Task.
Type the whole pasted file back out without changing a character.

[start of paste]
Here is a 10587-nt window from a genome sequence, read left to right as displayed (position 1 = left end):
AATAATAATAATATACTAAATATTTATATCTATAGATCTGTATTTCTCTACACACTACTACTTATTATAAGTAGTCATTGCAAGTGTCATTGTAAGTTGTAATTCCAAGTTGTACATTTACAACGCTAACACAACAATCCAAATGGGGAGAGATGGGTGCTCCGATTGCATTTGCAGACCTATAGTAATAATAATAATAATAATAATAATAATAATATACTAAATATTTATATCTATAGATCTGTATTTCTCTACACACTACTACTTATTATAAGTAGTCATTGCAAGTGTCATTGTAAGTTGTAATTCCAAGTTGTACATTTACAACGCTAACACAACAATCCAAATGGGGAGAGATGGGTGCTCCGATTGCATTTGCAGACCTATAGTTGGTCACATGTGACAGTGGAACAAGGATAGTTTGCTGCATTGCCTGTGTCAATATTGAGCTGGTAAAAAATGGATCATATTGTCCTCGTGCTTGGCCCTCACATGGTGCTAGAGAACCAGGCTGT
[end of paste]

Here is a 10587-nt window from a genome sequence, read left to right as displayed (position 1 = left end):
AATAATAATAATATACTAAATATTTATATCTATAGATCTGTATTTCTCTACACACTACTACTTATTATAAGTAGTCATTGCAAGTGTCATTGTAAGTTGTAATTCCAAGTTGTACATTTACAACGCTAACACAACAATCCAAATGGGGAGAGATGGGTGCTCCGATTGCATTTGCAGACCTATAGTAATAATAATAATAATAATAATAATAATAATATACTAAATATTTATATCTATAGATCTGTATTTCTCTACACACTACTACTTATTATAAGTAGTCATTGCAAGTGTCATTGTAAGTTGTAATTCCAAGTTGTACATTTACAACGCTAACACAACAATCCAAATGGGGAGAGATGGGTGCTCCGATTGCATTTGCAGACCTATAGTTGGTCACATGTGACAGTGGAACAAGGATAGTTTGCTGCATTGCCTGTGTCAATATTGAGCTGGTAAAAAATGGATCATATTGTCCTCGTGCTTGGCCCTCACATGGTGCTAGAGAACCAGGCTGT